Earliest Occupation - Brycgstow

The Bristol area has been settled since the Palaeolithic era, as evidenced by 60,000 year old archaeological finds at Shirehampton and St Annes.

There are Iron Age hill forts near the city at Leigh Woods, Clifton Down and on Kingsweston Hill, plus evidence of Iron Age farmsteads throughout Bristol.

Abona, a Roman era settlement at what is now Sea Mills, connected the town to Bath via a Roman road and likely served as a port linking Roman England to Wales. The present-day Inns Court was the site of another Roman settlement, while other smaller settlements, isolated villas and minor forts also existed throughout the area.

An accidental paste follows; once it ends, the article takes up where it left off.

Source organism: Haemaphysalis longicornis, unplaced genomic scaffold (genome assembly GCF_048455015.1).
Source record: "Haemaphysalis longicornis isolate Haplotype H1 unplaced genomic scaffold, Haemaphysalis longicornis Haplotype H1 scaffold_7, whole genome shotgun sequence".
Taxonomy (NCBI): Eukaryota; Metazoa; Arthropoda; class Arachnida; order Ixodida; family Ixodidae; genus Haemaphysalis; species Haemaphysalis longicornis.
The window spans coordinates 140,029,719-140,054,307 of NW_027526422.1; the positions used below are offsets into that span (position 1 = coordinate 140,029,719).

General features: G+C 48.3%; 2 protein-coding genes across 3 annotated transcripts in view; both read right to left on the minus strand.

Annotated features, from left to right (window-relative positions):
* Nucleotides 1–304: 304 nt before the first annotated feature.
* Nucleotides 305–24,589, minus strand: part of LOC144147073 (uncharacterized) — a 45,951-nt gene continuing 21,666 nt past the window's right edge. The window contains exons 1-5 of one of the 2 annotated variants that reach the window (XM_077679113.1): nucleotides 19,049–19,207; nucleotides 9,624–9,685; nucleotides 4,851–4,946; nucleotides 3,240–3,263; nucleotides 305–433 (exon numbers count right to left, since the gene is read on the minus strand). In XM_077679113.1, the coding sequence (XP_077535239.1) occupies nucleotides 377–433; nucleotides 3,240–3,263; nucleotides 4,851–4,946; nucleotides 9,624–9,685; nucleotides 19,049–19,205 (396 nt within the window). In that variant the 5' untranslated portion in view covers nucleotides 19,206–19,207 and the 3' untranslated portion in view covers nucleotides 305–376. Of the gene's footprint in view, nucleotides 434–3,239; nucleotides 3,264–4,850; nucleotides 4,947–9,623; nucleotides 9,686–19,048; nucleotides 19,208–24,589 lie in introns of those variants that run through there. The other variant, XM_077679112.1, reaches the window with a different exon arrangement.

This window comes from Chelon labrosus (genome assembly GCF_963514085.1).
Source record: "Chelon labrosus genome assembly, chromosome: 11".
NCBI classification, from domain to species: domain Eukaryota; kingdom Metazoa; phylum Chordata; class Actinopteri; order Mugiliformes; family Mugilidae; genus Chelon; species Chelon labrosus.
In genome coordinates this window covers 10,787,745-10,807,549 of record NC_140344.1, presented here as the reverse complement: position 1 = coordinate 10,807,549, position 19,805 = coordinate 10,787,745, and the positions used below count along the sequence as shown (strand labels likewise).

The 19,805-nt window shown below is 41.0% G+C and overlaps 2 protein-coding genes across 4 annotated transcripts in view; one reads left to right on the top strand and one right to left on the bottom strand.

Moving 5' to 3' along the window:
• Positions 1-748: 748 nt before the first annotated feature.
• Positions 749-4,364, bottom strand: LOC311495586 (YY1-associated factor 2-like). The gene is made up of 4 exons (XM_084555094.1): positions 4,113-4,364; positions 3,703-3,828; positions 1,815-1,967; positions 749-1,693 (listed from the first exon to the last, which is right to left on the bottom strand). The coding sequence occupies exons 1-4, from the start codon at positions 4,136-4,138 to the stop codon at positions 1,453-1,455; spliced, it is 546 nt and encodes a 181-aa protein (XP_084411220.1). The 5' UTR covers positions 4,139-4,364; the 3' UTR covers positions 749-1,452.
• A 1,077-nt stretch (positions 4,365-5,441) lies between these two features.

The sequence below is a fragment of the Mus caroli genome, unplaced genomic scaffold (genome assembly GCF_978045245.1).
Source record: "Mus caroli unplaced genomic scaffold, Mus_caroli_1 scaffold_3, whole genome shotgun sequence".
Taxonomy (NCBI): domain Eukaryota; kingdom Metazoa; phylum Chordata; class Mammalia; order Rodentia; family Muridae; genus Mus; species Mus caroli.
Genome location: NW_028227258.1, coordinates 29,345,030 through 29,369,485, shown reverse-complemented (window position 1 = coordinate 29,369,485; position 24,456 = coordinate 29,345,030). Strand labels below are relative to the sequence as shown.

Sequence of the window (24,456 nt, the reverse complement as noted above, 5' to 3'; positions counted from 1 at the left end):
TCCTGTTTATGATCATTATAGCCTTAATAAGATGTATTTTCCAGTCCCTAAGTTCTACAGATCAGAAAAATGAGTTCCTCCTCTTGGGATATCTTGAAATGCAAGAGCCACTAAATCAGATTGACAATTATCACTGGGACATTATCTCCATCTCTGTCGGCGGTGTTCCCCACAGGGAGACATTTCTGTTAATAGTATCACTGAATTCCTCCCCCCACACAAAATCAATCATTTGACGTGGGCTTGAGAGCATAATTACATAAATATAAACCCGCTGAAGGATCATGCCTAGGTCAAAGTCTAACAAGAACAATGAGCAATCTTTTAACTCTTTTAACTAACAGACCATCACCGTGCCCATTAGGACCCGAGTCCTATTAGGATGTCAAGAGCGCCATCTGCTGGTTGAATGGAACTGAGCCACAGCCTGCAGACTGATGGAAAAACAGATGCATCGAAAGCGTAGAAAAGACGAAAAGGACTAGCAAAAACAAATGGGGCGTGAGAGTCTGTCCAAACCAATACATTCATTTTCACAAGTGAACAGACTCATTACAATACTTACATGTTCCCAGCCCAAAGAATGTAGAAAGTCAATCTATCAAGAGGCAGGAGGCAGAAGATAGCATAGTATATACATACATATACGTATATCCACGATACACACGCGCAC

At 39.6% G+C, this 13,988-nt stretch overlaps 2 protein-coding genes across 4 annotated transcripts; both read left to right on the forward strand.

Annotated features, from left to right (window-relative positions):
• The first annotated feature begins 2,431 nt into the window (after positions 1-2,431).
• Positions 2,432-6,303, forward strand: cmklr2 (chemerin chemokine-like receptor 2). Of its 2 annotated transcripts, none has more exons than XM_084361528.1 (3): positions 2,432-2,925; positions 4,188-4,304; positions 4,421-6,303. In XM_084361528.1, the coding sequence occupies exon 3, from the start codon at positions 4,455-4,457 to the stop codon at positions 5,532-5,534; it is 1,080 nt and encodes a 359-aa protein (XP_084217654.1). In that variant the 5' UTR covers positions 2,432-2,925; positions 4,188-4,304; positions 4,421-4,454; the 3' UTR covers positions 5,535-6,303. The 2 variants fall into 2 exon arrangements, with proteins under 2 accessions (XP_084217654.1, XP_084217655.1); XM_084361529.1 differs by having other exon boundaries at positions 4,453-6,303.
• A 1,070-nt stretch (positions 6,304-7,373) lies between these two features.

Some time before the early 11th century, the town of Bristol (originally named 'Brycgstow', meaning "place by the bridge" in Old English) was established on a low hill between the Rivers Frome and Avon, adjacent to the original Bristol Bridge.